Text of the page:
Can intellisense be exported or extracted from Visual Studio to a text file?

Question!

I'm trying to write some documentation for a webservice that has been provided by one of our vendors for an application we're integrating. A bunch of the interface is custom objects defined in the web service itself. The vendor has put up significant resistance to providing any documentation for this application and so I've taken it upon myself to do their job for them [against my better judgement].

The documentation they have provided frankly is embarassing and I'm trying to make as short work of this as I possibly can to put some good quality docs together. I know that as I don't have access to their source, I can't just run it through nDoc/Sandcastle to spit out an API doc, but I was wondering if (as a half way house) there was an easy way to export the intellisense to a text file without me having to write a utility to specificially iterate through each of the object types defined and reflect the members out to text?

If I could do this, it would at least make sure that I have a good quality document structure where I can just fill in the blanks. Having to skip back and forth to Visual Studio to check the intellisense for every class member is a very laborious way of doing this.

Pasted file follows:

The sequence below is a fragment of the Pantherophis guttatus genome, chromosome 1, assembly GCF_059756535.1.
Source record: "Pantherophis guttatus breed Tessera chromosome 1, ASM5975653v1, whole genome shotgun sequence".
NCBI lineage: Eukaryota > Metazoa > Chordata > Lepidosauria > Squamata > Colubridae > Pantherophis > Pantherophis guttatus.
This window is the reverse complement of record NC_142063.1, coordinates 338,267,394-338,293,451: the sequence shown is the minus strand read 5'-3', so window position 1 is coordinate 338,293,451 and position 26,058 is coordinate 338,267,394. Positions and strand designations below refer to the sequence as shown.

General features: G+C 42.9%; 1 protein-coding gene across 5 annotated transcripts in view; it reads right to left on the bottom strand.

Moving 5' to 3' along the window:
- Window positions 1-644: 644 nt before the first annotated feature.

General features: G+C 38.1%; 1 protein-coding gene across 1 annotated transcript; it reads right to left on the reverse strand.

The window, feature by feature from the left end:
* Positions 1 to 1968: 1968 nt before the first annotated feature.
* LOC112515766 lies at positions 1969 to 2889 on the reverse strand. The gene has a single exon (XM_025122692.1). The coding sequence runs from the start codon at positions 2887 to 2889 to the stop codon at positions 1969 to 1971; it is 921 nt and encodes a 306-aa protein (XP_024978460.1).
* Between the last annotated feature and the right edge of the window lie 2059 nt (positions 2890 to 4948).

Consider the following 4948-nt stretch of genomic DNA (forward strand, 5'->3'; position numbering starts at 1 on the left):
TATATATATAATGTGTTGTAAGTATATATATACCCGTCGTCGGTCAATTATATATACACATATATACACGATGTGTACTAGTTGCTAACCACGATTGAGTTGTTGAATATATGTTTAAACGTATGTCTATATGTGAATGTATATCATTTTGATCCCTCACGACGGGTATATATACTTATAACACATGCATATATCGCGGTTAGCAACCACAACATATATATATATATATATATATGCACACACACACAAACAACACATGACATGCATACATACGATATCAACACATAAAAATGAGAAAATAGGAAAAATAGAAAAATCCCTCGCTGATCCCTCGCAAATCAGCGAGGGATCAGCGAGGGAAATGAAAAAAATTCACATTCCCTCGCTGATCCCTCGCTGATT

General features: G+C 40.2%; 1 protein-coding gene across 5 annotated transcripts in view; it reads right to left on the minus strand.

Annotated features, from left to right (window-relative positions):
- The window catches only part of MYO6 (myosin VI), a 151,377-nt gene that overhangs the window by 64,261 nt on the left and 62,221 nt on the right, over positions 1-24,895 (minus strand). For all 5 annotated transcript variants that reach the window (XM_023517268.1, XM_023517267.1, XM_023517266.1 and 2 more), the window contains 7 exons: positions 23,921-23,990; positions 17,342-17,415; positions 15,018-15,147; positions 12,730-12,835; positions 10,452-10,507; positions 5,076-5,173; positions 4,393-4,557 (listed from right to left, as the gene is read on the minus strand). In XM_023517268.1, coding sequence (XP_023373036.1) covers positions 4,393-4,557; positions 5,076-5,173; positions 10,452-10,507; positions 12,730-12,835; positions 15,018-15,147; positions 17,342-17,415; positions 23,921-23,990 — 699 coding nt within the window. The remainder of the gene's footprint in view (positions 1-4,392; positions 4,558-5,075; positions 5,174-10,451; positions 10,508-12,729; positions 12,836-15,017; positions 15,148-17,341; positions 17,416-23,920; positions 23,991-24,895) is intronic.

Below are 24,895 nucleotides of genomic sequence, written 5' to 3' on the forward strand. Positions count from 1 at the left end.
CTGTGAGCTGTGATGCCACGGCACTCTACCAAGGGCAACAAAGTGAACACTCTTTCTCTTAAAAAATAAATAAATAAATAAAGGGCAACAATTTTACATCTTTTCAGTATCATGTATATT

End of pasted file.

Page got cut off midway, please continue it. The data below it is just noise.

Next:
Does anyone have any ideas?



Answers

I think VS.net generates documentation for intellisense. For existing assemblies, it is already on your file system (e.g. C:\Windows\Microsoft.NET\Framework\v2.0.50727\en)

Try using the assembly from the vendor in VS.NET. Use process explorer or any such tool from sysinternals to see what files are being loaded. I am sure, you will find that there is an xml file created for the custom assembly (which is used to show the Intellisense and documentation available with it).

Hope that helps.

EDIT: I think the same folder (where your custom assemblies are located) will have the xml files for documentation.



I know it's not your question, but how many singletons do you have such that you require an interface? This smells like bad design to me - can you explain clearly why these classes should be singletons rather than instances? If your answer is memory, I would suggest your overthinking your application, and if you're really concerned, look into the flyweight pattern (or perhaps a simple factory pattern). Sorry for not answering the question directly, but this doesn't sound like a great idea.

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